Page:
The second day of my trip I also went to the Wyoming Dinosaur Center, in Thermopolis. Unfortunately, I was so sleep-deprived that I couldn’t do it justice, which was a shame. This is a fantastic museum house in what is essentially an enormous pole barn. Why is something like this in Thermopolis? Because dinosaurs are being excavated here! The center raises donations to support its excavation work on a nearby ranch, as well as its preparation work, which museum visitors can observe through viewing windows. They’re planning for a beautiful new facility where they can better house their fossils and fossil replicas, and they have lots of both. Visitors also can pay to assist at the dig site, which in turn supports the scientific work.
Not just dinosaurs are on display; the museum is organized to show the progression of evolution from early organisms through the age of the dinosaurs, birds, and early mammals. I found myself wishing I had the time to read every single interpretive sign. Most of these iPhone photographs are of actual fossils, not replicas.
An especially prized fossil here is this one from China, of Microraptor, a small dinosaur with feathers not just on its arms but also its legs. You can see the impression of the feathers on all four limbs and also at the end of the tail.
The museum has plenty of large, complete dinosaur skeletons. Among the smaller dinosaur fossils is this beautiful specimen of Stenopterygius, a Jurassic-age ichthyosaur. But not just any old Stenopterygius. To quote the interpretive sign: “Ichthyosaurs are vivaparous, meaning they give birth to live young instead of laying eggs. The baby would come out tail-first to prevent them from drowning. This specimen preserves a mother in the act of giving birth.” Wow! And indeed, in the second photo below you can see the baby’s skeleton dangling below the mother. I’ve also included a shot of just the head and upper body because it is so gorgeous.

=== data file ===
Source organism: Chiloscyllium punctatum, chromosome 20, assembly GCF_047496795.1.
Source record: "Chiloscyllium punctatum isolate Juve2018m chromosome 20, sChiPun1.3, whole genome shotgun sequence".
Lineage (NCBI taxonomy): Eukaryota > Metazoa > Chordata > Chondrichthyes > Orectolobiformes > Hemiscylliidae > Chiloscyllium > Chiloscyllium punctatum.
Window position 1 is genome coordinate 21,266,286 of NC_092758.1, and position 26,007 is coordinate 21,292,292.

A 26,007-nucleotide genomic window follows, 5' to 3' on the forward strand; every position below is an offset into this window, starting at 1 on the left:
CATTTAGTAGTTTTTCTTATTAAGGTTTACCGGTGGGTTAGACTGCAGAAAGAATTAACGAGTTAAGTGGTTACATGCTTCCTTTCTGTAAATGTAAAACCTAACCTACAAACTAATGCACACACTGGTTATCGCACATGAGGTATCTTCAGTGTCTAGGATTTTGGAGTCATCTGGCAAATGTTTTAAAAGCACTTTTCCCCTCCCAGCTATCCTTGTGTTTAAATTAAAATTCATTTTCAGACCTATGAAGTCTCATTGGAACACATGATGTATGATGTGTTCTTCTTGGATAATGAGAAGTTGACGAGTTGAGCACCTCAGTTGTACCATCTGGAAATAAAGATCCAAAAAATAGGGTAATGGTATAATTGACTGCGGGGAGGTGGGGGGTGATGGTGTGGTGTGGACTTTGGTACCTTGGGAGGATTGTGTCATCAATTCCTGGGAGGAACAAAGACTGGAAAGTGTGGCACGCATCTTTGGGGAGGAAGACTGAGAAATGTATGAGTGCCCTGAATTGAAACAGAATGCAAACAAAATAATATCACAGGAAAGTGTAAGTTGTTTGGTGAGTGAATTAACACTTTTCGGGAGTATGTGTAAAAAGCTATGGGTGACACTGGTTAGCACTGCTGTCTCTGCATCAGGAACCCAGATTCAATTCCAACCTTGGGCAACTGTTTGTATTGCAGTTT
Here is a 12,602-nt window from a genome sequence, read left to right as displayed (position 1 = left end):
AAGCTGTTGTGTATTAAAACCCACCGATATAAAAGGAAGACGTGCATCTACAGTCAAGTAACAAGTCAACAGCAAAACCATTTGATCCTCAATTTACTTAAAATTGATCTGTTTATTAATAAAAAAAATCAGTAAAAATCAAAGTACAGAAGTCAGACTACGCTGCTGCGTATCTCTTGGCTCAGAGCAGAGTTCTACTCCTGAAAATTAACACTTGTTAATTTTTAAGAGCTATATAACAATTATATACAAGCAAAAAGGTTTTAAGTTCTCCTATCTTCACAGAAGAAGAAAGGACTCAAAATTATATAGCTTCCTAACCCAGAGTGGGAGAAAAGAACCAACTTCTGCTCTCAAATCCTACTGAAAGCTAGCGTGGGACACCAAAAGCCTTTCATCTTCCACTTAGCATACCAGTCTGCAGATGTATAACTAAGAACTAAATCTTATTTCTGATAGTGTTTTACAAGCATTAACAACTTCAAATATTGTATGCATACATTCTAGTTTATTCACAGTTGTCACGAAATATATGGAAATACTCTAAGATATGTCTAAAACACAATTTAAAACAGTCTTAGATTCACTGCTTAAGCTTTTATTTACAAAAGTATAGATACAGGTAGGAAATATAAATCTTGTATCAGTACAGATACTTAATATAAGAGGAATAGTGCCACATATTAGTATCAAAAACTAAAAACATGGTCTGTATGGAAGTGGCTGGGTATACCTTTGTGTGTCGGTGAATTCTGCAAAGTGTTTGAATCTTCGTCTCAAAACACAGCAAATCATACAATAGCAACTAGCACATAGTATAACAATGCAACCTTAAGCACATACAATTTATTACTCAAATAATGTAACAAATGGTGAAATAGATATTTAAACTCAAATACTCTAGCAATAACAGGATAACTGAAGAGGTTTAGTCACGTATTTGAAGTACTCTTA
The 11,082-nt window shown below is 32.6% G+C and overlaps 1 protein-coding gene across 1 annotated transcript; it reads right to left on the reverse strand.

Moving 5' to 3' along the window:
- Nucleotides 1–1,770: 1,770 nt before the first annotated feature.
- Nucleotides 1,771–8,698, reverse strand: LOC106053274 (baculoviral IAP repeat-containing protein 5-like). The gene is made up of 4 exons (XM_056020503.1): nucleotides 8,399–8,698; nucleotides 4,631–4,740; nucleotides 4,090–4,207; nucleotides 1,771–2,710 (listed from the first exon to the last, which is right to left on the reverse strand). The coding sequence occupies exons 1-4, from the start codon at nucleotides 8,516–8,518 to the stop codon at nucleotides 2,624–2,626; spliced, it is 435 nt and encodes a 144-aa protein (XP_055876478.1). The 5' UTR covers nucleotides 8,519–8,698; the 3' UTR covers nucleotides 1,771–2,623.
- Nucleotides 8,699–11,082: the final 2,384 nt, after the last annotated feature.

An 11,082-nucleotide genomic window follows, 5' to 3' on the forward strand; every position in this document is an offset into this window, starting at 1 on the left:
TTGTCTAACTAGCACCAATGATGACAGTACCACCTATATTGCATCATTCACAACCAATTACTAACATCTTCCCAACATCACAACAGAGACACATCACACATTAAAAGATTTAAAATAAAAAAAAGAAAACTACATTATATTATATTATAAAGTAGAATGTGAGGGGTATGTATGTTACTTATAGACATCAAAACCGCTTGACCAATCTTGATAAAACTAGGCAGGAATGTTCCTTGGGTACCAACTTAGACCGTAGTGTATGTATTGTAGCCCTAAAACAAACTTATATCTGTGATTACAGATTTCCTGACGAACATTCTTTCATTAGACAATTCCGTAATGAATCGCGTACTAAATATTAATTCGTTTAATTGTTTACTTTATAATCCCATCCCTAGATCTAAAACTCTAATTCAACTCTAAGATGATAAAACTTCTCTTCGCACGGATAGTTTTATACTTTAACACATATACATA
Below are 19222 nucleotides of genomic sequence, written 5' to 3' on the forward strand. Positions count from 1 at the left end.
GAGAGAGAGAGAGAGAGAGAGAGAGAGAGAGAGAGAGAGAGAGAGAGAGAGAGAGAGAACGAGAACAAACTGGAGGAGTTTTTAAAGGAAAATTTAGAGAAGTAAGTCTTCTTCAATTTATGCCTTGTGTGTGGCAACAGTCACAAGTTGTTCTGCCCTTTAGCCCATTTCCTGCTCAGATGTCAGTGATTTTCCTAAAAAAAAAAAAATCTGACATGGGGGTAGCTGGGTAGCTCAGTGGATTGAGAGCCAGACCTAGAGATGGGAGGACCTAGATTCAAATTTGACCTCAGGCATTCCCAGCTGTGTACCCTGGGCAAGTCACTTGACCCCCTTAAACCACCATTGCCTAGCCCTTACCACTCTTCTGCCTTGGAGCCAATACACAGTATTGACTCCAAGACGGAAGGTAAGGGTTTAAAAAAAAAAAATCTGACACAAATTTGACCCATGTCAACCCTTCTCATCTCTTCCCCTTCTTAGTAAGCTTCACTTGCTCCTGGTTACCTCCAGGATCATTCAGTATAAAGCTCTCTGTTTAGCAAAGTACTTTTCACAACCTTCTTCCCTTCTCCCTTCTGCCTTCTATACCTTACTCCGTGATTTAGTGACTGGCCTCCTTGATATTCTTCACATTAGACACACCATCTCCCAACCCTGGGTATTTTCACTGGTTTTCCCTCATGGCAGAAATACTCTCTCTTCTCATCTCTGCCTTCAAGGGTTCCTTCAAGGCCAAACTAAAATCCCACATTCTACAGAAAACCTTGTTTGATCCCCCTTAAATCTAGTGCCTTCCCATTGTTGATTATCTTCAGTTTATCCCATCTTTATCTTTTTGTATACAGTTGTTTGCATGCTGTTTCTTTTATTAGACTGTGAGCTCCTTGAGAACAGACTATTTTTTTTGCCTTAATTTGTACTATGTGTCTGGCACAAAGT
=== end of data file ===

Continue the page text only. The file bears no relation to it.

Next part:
Another surprise: Fossilized dinosaur embryos and a reproduction of a nest of baby dinosaurs.
From tiny to enormous: Kids will love the big dinosaur skeletons.
I’ve been in a lot of natural history museums, so it’s possible I’m just forgetting, but to my knowledge I’d never seen a fossilized mortichnial trackway before. It’s the track or footprints of a dying animal—in this case, the final 32 feet of life of a horseshoe crab, which extended across nine large excavated panels on display. This particular exhibit, more than any other at the center, really brings it home to you that all these animals once were as alive as you are now.
I’m no paleontologist, but I can hardly say enough good things about the Wyoming Dinosaur Center. It’s only a six-hour drive from Loveland, not counting stops, and I’d gladly make a special trip just to visit here again. I didn’t notice any “No photography” signs, so I’ve taken the liberty of posting all of these photos as a kind of advertisement for the center. Long may it live!